Hey dads, have you been teaching your young daughter how to refuse a ride from a stranger?
There are predators out there, and you’re a key player in whether or not your daughter gets reeled into getting inside a car with a complete stranger who offers her a ride when she’s walking somewhere.
It just keeps happening over and over: women and teen girls accepting rides from strangers (men), despite a continuous flurry of news about this very act leading up to rape and murder.
Women and teen girls who do this aren’t “stupid” in the academic sense.
An airing of “Mystery Detectives” focused on a 17-year-old girl who was an excellent student with dreams of becoming a doctor.
She was walking home, less than one-quarter mile away, when a virtual stranger pulled up, offered her a ride and she accepted!
This man (age 24) wasn’t a complete stranger (he was living with her cousin), but she hardly knew him. The girl was living with her single mother…
Teens Getting into Cars with Strangers: Why?!
“Whatever the bait that the stranger promises — a puppy, candy or simply a ride, the real reason teens and young women take the bait is deeper,” begins Carole Lieberman, MD, forensic psychiatrist and author of Bad Boys: Why We Love Them, How to Live With Them and When to Leave Them.
Dad. Or lack thereof.
“The real bait is the promise of a surrogate daddy’s love,” says Dr. Lieberman. “The driver is offering ‘the kindness of strangers’ — a man who is going out of his way to pay attention to and help the girl.”
Before you question this explanation, ask yourself how many young women you think would take a ride being offered by another young woman (complete stranger), or how many middle-aged women would accept a ride from a 25-year-old man. Not that it never happens, but…there’s a strong point to be made here.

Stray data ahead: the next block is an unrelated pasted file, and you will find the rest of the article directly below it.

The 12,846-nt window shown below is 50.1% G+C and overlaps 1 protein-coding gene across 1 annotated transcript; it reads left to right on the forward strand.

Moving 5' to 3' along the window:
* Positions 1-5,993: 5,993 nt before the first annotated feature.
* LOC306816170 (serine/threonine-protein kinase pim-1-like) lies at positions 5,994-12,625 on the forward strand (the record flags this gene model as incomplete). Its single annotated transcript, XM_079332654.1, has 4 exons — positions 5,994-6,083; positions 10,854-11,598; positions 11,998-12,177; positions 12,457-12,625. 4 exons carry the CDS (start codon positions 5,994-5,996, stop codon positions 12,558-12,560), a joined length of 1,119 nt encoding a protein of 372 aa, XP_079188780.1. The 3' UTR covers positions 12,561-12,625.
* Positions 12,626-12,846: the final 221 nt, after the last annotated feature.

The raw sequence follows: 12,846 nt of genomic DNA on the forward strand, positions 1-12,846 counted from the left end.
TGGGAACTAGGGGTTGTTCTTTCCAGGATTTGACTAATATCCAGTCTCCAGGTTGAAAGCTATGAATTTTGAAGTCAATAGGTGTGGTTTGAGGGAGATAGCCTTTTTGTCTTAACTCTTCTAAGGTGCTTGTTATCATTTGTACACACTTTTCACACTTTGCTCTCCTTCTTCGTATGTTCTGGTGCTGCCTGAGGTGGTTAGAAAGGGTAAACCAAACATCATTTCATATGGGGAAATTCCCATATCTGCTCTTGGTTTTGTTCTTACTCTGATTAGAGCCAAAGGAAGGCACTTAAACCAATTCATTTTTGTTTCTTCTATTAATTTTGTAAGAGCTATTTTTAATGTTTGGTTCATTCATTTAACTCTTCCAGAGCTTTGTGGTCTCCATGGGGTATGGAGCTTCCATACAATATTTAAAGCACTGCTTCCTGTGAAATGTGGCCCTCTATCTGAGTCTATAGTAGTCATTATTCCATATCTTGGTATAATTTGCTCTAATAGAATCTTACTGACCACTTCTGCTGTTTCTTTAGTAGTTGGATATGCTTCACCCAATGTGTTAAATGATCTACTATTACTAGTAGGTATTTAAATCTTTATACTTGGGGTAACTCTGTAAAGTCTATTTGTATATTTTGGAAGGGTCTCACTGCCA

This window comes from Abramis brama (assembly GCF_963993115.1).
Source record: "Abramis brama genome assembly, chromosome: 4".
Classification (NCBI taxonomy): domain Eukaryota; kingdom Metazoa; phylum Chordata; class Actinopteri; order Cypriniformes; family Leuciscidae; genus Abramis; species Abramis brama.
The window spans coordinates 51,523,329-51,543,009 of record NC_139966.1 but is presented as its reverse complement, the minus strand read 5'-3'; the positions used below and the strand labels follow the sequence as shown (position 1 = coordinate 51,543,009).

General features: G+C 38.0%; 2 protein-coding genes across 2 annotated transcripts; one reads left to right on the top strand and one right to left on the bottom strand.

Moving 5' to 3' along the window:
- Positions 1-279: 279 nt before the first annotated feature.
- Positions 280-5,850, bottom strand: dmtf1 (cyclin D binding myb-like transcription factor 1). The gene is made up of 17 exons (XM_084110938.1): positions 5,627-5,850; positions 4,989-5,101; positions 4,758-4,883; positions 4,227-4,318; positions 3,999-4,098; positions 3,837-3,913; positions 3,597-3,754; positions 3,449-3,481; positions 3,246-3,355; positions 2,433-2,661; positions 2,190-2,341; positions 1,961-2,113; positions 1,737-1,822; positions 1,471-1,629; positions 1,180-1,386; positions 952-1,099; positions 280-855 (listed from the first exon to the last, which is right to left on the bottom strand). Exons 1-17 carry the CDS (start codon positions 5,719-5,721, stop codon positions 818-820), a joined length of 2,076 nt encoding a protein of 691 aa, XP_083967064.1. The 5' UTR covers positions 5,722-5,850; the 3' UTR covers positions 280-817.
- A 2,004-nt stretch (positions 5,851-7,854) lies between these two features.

You’d think that today’s proliferation of frightening headlines, says Dr. Lieberman, would scare off young women and teen girls from accepting rides with strangers or men they just met.
But, she continues, “At the same time the number of girls who are longing for male attention has skyrocketed because of losing daddies to divorce, depression and other problems.
“This makes girls more vulnerable than ever to a man who, despite his malevolent intentions, appears to care about them.”
This got me thinking: What percentage of young women and teenage girls, who accept a ride from a stranger (and this includes a “nice” man they just met at a bar or party), grew up in a home without a father?
This data is not available. But a surprising number of women and teen girls who simply get into a car, driven by a stranger, have had no strong father figure in their life, says Dr. Lieberman, based upon her years of professional experience in the legal system.
The absent father isn’t the only explanation, though, for why a girl would get into a stranger’s car. It’s a multifactorial process.
After all, there are teens and women, raised by strong single mothers, never knowing their fathers or having little contact with them, who couldn’t be paid a thousand bucks to get into a stranger’s car in 19 degree weather.
What can fathers do to ensure their daughters will never get into a car with a stranger?
This article pertains strictly to those who voluntarily get into the vehicle, versus those who are frightened in by the sight of a wavering gun.
The first and most important relationship a girl will ever have, says Dr. Lieberman, is that with her father. Even if dad is physically present, married to the girl’s mother, this alone doesn’t guarantee a strong positive presence; he can still be emotionally distant and neglectful, or harsh and denigrating.
“The way you relate to your daughter will determine how she views men for the rest of her life — from whom she picks to date to whom she’ll marry to whether she will fall victim to a stranger,” explains Dr. Lieberman.
“If you don’t make her feel like she’s a lovable princess from day one, she will wind up dating bad boys, giving up on finding her prince and ending up in a loveless marriage.
“That is, if she hasn’t been raped and killed by a sweet-talking stranger beforehand.”
You Don’t Have to Spoil Her
Hey dads, don’t make the mistake of assuming that making your daughter feel like a valuable princess will set her up for being spoiled rotten.
Nobody says you must buy her everything she points her finger at or hand her your credit card every time she blinks.
When fathers make their daughters feel important and valued, and make time for them and have a relationship that’s real rather than based on just material provisions, this will go a long way in protecting a teen girl (and when she grows up to womanhood) from voluntarily accepting a ride from a stranger.